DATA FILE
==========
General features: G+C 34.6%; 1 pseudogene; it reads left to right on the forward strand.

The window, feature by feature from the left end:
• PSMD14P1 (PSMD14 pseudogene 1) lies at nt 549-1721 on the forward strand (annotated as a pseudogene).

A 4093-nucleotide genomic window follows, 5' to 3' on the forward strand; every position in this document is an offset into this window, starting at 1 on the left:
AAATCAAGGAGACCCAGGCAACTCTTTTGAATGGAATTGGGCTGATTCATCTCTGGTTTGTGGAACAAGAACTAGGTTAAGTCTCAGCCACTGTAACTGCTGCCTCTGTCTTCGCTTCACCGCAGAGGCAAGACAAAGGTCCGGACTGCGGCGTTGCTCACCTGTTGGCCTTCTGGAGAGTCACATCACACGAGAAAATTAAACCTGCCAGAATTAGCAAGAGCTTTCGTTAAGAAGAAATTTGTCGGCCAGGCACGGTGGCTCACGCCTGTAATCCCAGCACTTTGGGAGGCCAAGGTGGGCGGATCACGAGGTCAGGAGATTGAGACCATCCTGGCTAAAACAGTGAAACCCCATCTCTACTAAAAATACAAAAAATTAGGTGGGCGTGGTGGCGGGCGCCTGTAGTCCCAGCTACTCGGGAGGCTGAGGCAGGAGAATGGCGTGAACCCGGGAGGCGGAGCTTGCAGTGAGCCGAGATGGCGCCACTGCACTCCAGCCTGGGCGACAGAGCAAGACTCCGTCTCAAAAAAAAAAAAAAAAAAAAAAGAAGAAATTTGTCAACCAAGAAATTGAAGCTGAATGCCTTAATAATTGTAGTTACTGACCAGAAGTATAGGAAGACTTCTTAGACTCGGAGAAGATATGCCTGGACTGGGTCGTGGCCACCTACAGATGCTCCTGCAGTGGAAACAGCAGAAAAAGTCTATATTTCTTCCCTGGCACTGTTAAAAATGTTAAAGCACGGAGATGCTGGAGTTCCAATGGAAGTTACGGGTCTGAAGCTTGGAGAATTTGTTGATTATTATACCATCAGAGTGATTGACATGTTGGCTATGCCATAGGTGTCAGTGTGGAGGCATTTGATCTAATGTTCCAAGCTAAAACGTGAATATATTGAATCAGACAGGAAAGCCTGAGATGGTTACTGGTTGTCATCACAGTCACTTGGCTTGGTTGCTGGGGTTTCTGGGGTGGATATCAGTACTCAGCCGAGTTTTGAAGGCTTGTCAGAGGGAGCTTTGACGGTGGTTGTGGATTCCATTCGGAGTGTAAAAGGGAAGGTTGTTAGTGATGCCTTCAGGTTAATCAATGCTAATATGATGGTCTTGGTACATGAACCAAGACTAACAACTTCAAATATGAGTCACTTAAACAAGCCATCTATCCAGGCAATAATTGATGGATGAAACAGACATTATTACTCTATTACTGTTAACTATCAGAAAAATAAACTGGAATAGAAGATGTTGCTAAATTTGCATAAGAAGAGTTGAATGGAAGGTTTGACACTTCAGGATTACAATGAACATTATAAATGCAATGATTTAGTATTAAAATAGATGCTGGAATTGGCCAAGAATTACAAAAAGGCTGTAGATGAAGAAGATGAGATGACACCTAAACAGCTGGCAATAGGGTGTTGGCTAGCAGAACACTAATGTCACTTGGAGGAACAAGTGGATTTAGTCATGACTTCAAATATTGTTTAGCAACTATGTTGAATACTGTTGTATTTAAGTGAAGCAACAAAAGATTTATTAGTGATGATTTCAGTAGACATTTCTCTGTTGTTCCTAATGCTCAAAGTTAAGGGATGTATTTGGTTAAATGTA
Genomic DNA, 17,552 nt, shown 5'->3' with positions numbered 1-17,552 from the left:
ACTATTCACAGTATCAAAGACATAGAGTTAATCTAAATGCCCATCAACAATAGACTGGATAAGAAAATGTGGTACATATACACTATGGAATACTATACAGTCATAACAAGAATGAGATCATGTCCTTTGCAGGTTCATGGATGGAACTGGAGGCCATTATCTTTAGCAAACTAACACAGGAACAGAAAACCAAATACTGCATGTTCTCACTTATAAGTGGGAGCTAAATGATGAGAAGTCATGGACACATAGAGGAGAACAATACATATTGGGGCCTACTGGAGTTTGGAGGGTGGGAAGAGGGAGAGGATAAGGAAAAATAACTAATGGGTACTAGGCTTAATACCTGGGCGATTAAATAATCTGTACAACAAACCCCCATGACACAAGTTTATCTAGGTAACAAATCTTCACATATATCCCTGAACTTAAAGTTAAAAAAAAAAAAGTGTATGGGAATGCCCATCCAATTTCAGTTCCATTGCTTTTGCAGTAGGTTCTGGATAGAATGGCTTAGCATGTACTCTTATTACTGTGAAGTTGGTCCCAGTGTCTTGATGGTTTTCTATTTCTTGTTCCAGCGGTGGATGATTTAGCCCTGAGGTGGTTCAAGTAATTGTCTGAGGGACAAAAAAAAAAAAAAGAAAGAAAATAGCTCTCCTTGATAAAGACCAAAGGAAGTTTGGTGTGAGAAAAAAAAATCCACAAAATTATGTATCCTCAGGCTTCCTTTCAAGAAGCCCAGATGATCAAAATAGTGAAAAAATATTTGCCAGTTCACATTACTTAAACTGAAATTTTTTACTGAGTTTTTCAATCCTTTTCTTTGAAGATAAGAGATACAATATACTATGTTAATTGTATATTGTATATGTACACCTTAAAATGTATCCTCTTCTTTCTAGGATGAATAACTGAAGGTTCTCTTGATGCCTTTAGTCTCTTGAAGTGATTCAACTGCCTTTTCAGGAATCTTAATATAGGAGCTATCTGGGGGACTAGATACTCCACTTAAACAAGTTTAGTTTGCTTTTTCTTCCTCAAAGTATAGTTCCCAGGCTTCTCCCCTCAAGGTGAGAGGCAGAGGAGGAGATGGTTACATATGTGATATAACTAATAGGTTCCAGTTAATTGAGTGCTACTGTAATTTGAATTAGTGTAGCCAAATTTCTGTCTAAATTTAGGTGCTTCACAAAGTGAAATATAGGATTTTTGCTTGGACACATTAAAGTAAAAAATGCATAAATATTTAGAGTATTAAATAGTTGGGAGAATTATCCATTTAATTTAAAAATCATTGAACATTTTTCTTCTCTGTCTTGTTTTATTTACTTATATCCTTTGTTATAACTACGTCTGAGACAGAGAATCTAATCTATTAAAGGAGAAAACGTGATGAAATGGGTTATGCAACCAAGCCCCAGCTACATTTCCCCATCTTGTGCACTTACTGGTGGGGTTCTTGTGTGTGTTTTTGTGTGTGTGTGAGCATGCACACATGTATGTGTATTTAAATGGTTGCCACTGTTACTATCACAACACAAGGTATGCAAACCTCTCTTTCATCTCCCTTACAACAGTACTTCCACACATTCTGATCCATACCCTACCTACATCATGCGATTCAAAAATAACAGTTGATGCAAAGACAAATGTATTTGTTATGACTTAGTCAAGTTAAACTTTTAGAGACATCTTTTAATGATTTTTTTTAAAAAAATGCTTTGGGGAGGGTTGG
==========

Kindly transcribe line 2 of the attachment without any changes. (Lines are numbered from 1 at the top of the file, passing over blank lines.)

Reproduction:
The window, feature by feature from the left end: